How many more CZSR’s is Obama going to create before any one tells him to stop, and that we don’t have the money to keep createing Government jobs.
President Obama announced on Friday the creation of a “cyber czar” position, stepping up his administration’s efforts to better protect the nation’s computer networks.
FOX News , The Associated Press contributed to this report.
WASHINGTON — President Obama announced on Friday the creation of a “cyber czar” to oversee an enhanced security system for U.S. computer networks.
He also released a report recommending how to safeguard the nation’s cyber network — a review that was headed by former Bush administration official Melissa Hathaway.
“We’re not as prepared as we should be, as a government or as a country,” he said, calling cyber threats one of the most serious economic and military dangers the nation faces.
Obama said this is “a transformational moment” for America, when computer networks are probed and attacked millions of times a day.
Obama said he will pick the person he wants to head up a new White House office of cyber security soon, and that person will report to the National Security Council as well as to the National Economic Council, in a nod to the importance of computers to the economy.
Officials say a handful of experts — both in and out of government — are under consideration for the post.
Obama depicted the U.S. as a digital nation that needs to provide the education required to keep pace with technology and attract and retain a cyber-savvy work force. He laid out broad goals for dealing with cyber threats and called for a new education campaign to raise public awareness of the challenges and threats related to cyber security. But the president added that his administration will not dictate cybersecurity standards for private companies.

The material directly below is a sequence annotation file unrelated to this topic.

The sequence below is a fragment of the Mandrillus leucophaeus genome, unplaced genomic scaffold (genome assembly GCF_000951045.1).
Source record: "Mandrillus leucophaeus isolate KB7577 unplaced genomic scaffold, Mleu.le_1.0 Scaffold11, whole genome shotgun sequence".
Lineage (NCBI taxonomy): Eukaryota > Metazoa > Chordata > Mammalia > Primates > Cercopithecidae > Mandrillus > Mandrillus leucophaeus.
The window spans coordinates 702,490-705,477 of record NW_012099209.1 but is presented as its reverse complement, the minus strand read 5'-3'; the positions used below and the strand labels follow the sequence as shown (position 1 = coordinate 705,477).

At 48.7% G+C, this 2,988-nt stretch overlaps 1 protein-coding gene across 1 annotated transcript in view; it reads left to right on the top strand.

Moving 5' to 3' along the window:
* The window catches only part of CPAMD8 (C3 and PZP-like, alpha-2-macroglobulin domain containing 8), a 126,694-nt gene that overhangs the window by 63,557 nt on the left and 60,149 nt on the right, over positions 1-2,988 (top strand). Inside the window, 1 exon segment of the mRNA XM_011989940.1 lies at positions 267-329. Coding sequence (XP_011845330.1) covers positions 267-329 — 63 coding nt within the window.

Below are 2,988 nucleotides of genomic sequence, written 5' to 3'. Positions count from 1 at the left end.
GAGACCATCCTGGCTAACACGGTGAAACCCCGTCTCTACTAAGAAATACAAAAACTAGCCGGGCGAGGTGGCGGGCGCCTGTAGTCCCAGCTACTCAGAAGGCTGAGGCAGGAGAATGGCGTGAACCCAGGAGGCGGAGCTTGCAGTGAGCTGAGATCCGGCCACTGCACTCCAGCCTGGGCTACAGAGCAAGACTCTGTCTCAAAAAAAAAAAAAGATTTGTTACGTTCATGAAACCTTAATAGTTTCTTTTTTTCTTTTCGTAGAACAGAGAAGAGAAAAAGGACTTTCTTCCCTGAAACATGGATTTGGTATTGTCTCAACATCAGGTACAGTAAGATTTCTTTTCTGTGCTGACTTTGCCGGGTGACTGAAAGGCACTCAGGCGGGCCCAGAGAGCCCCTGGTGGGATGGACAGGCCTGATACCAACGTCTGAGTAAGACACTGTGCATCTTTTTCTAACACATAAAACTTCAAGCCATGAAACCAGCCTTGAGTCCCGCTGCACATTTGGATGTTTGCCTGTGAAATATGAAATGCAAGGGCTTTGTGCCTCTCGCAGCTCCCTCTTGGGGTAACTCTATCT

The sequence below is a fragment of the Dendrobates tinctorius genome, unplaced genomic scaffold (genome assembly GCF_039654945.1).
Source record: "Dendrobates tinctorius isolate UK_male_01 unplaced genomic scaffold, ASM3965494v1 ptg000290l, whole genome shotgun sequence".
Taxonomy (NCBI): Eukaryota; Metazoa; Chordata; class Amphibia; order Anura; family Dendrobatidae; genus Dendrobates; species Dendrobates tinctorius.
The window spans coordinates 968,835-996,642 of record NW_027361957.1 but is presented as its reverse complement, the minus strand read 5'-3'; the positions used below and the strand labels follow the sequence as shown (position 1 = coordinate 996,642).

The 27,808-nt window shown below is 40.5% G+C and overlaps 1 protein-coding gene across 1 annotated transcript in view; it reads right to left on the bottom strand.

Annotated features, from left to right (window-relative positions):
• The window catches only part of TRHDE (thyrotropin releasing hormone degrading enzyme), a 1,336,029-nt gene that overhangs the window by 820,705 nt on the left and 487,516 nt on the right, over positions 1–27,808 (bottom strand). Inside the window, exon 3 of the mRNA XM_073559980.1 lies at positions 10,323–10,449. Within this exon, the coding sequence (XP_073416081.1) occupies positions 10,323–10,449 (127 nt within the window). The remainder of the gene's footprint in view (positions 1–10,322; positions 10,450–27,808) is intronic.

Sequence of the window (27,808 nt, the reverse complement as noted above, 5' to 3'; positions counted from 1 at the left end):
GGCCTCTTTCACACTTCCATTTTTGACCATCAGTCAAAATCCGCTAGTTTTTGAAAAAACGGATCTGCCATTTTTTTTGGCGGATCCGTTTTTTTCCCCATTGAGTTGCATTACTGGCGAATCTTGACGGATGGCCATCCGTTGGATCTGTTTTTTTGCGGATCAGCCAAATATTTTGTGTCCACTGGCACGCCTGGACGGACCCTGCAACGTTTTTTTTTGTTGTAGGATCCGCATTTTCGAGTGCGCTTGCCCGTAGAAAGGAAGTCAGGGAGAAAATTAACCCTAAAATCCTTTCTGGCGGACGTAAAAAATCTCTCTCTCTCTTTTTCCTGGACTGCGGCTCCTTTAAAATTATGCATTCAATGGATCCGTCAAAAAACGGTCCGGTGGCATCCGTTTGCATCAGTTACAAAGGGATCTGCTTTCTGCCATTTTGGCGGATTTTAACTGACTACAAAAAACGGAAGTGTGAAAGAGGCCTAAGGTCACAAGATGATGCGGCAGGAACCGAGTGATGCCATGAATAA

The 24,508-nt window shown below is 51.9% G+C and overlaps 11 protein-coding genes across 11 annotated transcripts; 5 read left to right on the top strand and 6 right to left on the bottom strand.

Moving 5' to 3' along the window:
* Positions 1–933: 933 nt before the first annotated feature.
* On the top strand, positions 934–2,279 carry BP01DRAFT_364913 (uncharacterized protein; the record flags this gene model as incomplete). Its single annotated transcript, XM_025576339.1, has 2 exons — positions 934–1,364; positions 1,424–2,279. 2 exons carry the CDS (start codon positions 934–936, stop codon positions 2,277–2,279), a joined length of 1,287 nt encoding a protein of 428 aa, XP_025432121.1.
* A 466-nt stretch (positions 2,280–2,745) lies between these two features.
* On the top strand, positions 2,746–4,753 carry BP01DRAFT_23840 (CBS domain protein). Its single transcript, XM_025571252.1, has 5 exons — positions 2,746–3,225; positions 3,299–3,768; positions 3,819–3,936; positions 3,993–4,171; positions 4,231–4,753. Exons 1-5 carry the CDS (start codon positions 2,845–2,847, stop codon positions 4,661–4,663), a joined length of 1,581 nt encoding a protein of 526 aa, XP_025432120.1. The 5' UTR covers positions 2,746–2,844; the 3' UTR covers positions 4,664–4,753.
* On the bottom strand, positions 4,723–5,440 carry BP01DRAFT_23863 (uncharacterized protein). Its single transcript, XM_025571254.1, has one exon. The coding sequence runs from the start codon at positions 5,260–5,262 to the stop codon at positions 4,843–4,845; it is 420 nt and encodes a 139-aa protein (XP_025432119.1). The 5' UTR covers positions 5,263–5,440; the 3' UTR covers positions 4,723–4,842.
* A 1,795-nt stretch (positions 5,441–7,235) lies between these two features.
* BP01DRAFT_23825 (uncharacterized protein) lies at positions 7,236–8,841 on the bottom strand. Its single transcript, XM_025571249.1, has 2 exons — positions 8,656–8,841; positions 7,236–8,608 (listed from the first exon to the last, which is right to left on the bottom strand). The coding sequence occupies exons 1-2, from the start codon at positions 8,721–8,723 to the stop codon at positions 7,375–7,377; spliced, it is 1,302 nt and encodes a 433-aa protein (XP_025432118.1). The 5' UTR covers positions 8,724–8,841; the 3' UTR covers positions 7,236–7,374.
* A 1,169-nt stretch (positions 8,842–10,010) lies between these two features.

“The task I describe will not be easy,” Obama said. “Protecting our prosperity and security in this globalized world is going to be a long, difficult struggle demanding patience and persistence over many years.
“But we need to remember we’re only at the beginning,” he said, asserting the information age is only in its infancy.
Obama has called digital security a top priority, whether it’s guarding the computer systems that keep the lights on in a city and direct airliners to the right runway or those protecting customers who pay their bills online.
“Make no mistake, this world, cyberspace is a world that we depend on every single day,” he said. “Cyberspace is real. So are the risks that come with it.”
The special assistant title is not as high in the White House hierarchy as some officials sought. It would not give the czar direct, unfettered access to the president. Instead, the cyber czar will report to senior NSC officials — a situation many say will make it difficult to make major changes within the calcified federal bureaucracy.
Critics also say the cyber czar will not have sufficient budgetary and policymaking authority over securing computer systems and spending.
Government and military officials have acknowledged that U.S. computer networks are constantly assailed by attacks and scans, ranging from nuisance hacking to more nefarious probes and attacks. Some suggest that the actions at times are a form of cyber espionage from other nations, including China.